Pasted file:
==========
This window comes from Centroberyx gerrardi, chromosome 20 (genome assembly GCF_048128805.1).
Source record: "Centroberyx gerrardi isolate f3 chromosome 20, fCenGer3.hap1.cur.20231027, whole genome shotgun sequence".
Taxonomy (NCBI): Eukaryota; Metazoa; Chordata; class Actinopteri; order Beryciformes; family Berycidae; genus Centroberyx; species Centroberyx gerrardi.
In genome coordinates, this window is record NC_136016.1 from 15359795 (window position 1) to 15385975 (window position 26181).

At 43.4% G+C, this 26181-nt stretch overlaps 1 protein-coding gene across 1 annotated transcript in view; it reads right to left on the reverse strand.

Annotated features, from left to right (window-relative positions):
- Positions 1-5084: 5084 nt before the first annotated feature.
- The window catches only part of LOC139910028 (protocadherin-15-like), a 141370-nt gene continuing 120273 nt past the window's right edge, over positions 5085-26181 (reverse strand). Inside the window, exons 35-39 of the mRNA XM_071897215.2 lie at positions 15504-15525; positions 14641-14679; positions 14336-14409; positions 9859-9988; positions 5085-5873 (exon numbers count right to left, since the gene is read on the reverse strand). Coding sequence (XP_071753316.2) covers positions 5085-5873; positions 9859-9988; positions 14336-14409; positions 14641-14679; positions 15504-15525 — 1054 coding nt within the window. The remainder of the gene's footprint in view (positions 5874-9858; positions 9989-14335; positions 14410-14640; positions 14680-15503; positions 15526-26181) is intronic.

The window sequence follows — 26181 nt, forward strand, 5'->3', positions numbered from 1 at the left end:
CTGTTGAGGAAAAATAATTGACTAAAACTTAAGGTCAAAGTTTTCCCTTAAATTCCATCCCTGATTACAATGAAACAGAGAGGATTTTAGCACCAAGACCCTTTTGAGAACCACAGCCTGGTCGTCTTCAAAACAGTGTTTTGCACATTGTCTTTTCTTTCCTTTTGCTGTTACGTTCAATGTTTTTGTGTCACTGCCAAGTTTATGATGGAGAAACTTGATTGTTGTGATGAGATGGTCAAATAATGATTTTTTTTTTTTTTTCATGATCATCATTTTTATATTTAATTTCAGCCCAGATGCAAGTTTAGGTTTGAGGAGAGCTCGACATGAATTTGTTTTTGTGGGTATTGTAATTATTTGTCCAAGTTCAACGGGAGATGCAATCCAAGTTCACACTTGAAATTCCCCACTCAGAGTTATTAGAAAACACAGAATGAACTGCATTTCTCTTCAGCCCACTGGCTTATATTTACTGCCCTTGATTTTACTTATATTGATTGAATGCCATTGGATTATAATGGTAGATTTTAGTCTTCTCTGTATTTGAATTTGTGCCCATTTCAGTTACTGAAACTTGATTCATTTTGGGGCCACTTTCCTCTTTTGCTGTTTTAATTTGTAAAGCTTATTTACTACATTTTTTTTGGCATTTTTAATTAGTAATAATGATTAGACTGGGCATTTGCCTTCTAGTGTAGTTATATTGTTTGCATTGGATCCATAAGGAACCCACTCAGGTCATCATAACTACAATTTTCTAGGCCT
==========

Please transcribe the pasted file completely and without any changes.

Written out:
This window comes from Centroberyx gerrardi, chromosome 20 (genome assembly GCF_048128805.1).
Source record: "Centroberyx gerrardi isolate f3 chromosome 20, fCenGer3.hap1.cur.20231027, whole genome shotgun sequence".
Taxonomy (NCBI): Eukaryota; Metazoa; Chordata; class Actinopteri; order Beryciformes; family Berycidae; genus Centroberyx; species Centroberyx gerrardi.
In genome coordinates, this window is record NC_136016.1 from 15359795 (window position 1) to 15385975 (window position 26181).

At 43.4% G+C, this 26181-nt stretch overlaps 1 protein-coding gene across 1 annotated transcript in view; it reads right to left on the reverse strand.

Annotated features, from left to right (window-relative positions):
- Positions 1-5084: 5084 nt before the first annotated feature.
- The window catches only part of LOC139910028 (protocadherin-15-like), a 141370-nt gene continuing 120273 nt past the window's right edge, over positions 5085-26181 (reverse strand). Inside the window, exons 35-39 of the mRNA XM_071897215.2 lie at positions 15504-15525; positions 14641-14679; positions 14336-14409; positions 9859-9988; positions 5085-5873 (exon numbers count right to left, since the gene is read on the reverse strand). Coding sequence (XP_071753316.2) covers positions 5085-5873; positions 9859-9988; positions 14336-14409; positions 14641-14679; positions 15504-15525 — 1054 coding nt within the window. The remainder of the gene's footprint in view (positions 5874-9858; positions 9989-14335; positions 14410-14640; positions 14680-15503; positions 15526-26181) is intronic.

The window sequence follows — 26181 nt, forward strand, 5'->3', positions numbered from 1 at the left end:
CTGTTGAGGAAAAATAATTGACTAAAACTTAAGGTCAAAGTTTTCCCTTAAATTCCATCCCTGATTACAATGAAACAGAGAGGATTTTAGCACCAAGACCCTTTTGAGAACCACAGCCTGGTCGTCTTCAAAACAGTGTTTTGCACATTGTCTTTTCTTTCCTTTTGCTGTTACGTTCAATGTTTTTGTGTCACTGCCAAGTTTATGATGGAGAAACTTGATTGTTGTGATGAGATGGTCAAATAATGATTTTTTTTTTTTTTTCATGATCATCATTTTTATATTTAATTTCAGCCCAGATGCAAGTTTAGGTTTGAGGAGAGCTCGACATGAATTTGTTTTTGTGGGTATTGTAATTATTTGTCCAAGTTCAACGGGAGATGCAATCCAAGTTCACACTTGAAATTCCCCACTCAGAGTTATTAGAAAACACAGAATGAACTGCATTTCTCTTCAGCCCACTGGCTTATATTTACTGCCCTTGATTTTACTTATATTGATTGAATGCCATTGGATTATAATGGTAGATTTTAGTCTTCTCTGTATTTGAATTTGTGCCCATTTCAGTTACTGAAACTTGATTCATTTTGGGGCCACTTTCCTCTTTTGCTGTTTTAATTTGTAAAGCTTATTTACTACATTTTTTTTGGCATTTTTAATTAGTAATAATGATTAGACTGGGCATTTGCCTTCTAGTGTAGTTATATTGTTTGCATTGGATCCATAAGGAACCCACTCAGGTCATCATAACTACAATTTTCTAGGCCT